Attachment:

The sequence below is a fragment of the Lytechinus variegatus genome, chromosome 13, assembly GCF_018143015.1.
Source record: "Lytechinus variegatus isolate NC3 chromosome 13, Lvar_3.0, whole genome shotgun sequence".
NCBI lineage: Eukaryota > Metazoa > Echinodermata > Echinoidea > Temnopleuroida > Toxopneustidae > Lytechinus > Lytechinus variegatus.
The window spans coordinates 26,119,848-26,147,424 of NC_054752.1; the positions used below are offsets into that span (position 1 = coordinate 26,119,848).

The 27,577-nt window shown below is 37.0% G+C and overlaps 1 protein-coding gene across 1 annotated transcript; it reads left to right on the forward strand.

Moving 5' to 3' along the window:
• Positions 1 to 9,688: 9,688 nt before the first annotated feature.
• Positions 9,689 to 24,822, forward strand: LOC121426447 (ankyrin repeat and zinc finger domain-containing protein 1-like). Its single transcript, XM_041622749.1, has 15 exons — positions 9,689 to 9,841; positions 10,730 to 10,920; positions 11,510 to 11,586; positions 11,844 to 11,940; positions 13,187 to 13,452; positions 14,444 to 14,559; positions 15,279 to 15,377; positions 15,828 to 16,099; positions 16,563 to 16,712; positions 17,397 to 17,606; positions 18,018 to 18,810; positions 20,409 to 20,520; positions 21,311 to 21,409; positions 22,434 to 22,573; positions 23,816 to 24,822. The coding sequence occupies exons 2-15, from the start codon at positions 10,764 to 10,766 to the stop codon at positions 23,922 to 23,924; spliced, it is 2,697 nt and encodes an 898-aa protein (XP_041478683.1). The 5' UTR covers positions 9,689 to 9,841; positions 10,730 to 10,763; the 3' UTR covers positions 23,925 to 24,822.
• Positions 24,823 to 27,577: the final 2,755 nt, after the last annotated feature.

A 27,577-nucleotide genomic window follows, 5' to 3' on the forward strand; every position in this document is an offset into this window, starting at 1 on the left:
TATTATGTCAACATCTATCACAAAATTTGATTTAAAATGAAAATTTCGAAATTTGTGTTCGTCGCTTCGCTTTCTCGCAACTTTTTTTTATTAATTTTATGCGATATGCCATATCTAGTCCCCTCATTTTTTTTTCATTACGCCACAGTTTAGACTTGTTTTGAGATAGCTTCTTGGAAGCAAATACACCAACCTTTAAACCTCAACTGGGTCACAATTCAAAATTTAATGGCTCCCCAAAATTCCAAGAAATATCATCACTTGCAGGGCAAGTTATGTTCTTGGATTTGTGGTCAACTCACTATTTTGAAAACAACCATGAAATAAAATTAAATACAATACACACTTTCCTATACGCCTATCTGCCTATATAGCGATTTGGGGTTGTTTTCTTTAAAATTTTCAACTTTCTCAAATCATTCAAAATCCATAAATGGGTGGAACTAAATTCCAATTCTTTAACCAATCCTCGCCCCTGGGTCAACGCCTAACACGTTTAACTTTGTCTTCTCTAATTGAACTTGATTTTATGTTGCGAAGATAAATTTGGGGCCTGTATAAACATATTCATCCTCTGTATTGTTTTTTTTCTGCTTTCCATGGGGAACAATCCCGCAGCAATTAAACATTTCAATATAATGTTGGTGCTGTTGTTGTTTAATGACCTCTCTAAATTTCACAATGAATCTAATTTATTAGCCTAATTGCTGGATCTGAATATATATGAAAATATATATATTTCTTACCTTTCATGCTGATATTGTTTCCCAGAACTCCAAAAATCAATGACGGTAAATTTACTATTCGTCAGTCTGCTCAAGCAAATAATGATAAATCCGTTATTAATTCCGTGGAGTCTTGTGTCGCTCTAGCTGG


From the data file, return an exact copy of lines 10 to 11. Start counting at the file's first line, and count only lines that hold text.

A 27,577-nucleotide genomic window follows, 5' to 3' on the forward strand; every position in this document is an offset into this window, starting at 1 on the left:
TATTATGTCAACATCTATCACAAAATTTGATTTAAAATGAAAATTTCGAAATTTGTGTTCGTCGCTTCGCTTTCTCGCAACTTTTTTTTATTAATTTTATGCGATATGCCATATCTAGTCCCCTCATTTTTTTTTCATTACGCCACAGTTTAGACTTGTTTTGAGATAGCTTCTTGGAAGCAAATACACCAACCTTTAAACCTCAACTGGGTCACAATTCAAAATTTAATGGCTCCCCAAAATTCCAAGAAATATCATCACTTGCAGGGCAAGTTATGTTCTTGGATTTGTGGTCAACTCACTATTTTGAAAACAACCATGAAATAAAATTAAATACAATACACACTTTCCTATACGCCTATCTGCCTATATAGCGATTTGGGGTTGTTTTCTTTAAAATTTTCAACTTTCTCAAATCATTCAAAATCCATAAATGGGTGGAACTAAATTCCAATTCTTTAACCAATCCTCGCCCCTGGGTCAACGCCTAACACGTTTAACTTTGTCTTCTCTAATTGAACTTGATTTTATGTTGCGAAGATAAATTTGGGGCCTGTATAAACATATTCATCCTCTGTATTGTTTTTTTTCTGCTTTCCATGGGGAACAATCCCGCAGCAATTAAACATTTCAATATAATGTTGGTGCTGTTGTTGTTTAATGACCTCTCTAAATTTCACAATGAATCTAATTTATTAGCCTAATTGCTGGATCTGAATATATATGAAAATATATATATTTCTTACCTTTCATGCTGATATTGTTTCCCAGAACTCCAAAAATCAATGACGGTAAATTTACTATTCGTCAGTCTGCTCAAGCAAATAATGATAAATCCGTTATTAATTCCGTGGAGTCTTGTGTCGCTCTAGCTGG